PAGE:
• On June 3, 2019, Nevada enacted a law that will require the state to conduct a study on the cost of prescription medications. This effort will hopefully contribute to the national conversation about drug pricing by shedding light on the causes of rising drug costs.
  • On June 3, 2019, the Chair of the New York Senate Health Committee, Gustavo Rivera, introduced S. 6303, which would require health plans to count the value of third-party financial assistance towards enrollees’ deductibles and maximum out-of-pocket costs. New York joins several other states in introducing legislation to address copay accumulator programs and could be the fourth state to enact a law prohibiting them after Arizona, Virginia, and West Virginia enacted similar laws this year.

In Case You Missed It

  • On May 8, 2019, the Let MI Doctors Decide initiative issued a report card that graded the nation’s top health insurers and pharmacy benefit managers on their ability to provide access to medications for patients with autoimmune conditions. This report card analyzed the extent to which health plans limit coverage for medications to treat the five most common autoimmune conditions, which includes Crohn’s disease, multiple sclerosis, psoriasis, psoriatic arthritis, and rheumatoid arthritis. Review the report card to understand why most Medicare Advantage and Medicare Part D plans received a failing grade.
  • On May 14, 2019, the National Kidney Foundation jointly hosted an event with Alliance Member Amarin on Facebook Live that focused on educating patients about managing their cardiovascular risk. This event featured a conversation between a patient, a nephrologist, and a cardiologist, and was hosted by a broadcast journalist and medical reporter.
  • On May 17, 2019, the Society for Women’s Health Research (SWHR) published a paper that was concurrently featured in the June 2018 issue of Alzheimer’s & Dementia: The Journal of the Alzheimer’s Association titled “Understanding the impact of sex and gender in Alzheimer’s disease: a call to action.” This paper explores how gender influences Alzheimer’s disease formation and presentation, and how menopause can contribute to increased prevalence of Alzheimer’s among older women. The paper called attention to the discovery that women with the APOE e4 gene are at greater risk of developing Alzheimer’s disease than men with the same gene, though the reason is unknown. Additionally, the paper explored how women retain their verbal memory longer than men, which could help explain why women are diagnosed later than men and why women decline more rapidly after diagnosis.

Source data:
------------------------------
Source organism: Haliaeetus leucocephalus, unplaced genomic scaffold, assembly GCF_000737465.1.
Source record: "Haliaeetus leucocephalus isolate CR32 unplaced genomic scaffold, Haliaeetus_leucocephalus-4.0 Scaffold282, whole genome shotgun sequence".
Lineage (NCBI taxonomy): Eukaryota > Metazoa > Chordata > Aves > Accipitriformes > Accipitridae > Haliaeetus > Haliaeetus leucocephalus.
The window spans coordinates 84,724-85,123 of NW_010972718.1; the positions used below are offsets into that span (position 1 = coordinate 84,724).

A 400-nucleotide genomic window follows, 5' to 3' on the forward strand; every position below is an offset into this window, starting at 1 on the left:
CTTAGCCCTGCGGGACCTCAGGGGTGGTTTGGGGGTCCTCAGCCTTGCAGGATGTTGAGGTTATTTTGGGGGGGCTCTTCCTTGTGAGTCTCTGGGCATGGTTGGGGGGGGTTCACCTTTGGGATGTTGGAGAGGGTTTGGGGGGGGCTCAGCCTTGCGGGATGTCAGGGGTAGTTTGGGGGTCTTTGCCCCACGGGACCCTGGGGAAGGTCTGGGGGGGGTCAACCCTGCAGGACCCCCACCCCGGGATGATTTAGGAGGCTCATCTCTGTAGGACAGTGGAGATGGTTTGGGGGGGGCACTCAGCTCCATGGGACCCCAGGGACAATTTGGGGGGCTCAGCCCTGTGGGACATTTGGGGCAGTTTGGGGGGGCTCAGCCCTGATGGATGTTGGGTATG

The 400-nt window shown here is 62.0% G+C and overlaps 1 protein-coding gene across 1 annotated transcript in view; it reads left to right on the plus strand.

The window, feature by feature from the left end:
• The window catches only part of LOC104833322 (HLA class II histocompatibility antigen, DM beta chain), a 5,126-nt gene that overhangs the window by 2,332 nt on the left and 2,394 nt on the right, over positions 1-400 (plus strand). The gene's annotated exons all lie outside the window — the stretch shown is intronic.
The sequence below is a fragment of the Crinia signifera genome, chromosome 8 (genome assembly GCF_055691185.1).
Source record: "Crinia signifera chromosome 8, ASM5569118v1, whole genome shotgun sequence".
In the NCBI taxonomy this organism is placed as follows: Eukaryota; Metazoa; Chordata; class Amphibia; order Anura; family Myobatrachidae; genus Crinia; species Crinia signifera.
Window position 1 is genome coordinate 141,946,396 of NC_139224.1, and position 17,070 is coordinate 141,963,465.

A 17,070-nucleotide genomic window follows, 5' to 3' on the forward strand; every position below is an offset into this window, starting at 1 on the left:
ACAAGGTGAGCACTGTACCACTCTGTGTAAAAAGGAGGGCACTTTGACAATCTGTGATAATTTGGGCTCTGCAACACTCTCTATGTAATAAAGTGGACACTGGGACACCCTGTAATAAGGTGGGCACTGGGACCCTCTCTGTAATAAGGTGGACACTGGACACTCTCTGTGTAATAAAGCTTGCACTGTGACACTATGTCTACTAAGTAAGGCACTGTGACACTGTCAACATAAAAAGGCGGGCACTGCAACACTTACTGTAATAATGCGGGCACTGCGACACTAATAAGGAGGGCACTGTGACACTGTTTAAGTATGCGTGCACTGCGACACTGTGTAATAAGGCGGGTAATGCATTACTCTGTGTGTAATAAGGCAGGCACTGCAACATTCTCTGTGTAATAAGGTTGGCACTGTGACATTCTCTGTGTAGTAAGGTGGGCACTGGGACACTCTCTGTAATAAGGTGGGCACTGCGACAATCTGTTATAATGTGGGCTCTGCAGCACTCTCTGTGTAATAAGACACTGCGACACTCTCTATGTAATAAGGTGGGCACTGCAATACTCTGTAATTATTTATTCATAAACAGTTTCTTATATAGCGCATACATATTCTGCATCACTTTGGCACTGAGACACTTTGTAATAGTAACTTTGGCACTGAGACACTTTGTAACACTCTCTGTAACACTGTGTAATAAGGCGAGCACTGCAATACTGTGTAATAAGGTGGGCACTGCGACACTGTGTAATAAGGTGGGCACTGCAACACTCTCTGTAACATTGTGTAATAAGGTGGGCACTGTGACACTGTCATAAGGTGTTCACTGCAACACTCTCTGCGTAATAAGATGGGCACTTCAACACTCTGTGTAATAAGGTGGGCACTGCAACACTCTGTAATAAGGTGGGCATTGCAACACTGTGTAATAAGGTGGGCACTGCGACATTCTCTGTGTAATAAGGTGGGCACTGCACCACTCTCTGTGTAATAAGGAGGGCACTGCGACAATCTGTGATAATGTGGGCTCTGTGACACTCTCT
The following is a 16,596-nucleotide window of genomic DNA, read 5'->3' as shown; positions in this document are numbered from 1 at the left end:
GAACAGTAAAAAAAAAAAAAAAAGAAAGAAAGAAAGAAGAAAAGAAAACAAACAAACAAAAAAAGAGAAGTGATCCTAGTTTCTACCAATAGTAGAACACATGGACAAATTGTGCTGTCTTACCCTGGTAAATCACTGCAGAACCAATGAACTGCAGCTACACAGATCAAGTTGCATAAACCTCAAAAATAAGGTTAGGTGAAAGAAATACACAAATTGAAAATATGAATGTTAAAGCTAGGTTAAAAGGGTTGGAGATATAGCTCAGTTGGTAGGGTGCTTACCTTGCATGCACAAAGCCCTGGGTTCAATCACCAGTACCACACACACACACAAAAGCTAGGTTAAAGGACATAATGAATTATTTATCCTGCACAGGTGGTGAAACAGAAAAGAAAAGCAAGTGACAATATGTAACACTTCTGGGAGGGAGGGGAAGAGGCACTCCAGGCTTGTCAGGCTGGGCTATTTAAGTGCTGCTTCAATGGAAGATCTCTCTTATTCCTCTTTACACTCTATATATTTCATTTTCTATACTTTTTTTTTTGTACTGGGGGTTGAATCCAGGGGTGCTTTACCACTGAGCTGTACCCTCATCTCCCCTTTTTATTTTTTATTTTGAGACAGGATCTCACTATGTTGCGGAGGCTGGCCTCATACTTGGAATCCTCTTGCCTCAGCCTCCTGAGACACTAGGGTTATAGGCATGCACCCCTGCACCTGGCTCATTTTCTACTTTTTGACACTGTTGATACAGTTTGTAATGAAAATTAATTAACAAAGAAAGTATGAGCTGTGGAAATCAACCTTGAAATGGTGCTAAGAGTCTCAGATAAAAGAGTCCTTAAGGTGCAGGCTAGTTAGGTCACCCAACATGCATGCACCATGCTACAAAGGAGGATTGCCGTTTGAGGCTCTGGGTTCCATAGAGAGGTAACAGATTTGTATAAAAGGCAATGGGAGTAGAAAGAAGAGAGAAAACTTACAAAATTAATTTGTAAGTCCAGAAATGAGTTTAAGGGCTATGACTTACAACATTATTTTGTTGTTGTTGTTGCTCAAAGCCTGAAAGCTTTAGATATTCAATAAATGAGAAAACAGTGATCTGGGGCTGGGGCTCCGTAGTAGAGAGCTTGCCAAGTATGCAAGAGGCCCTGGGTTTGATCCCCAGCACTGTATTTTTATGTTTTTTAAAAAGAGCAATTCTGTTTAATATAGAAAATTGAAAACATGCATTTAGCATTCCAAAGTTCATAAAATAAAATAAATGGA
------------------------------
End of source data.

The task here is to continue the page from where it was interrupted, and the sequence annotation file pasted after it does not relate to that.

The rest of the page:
• On May 28, 2019, the Wall Street Journal published an educational video about the complexities of the pharmaceutical supply chain. This video explains how the supply chain works and how it can contribute to rising health costs in the United States.
  • Both New York and Massachusetts recently released the findings of their investigations into the business practices of PBMs. These investigations focused on how PBMs contribute to increased spending on prescription medications and how this can negatively impact patient access. New York’s report, released on May 31, 2019, found that the practice of spread pricing has been squeezing millions of dollars out of the state’s Medicaid program – at least $300 million by one estimate. Unfortunately, this report also found that both the New York State Department of Health and the New York State Department of Civil Service lack adequate authority to regulate PBMs. Massachusetts’ report, released on June 5, 2019, similarly found that spread pricing practices are siphoning money out of the state’s Medicaid program. This report studied the differences in payment policies between fee-for-service Medicaid programs and Medicaid managed care organizations and found that spread pricing is abundant in managed care, but outright prohibited in fee-for-service. The report concluded that, due to these differences and an overall lack of transparency, managed care payers have difficulty determining the value of their drug spending and how their payments are distributed.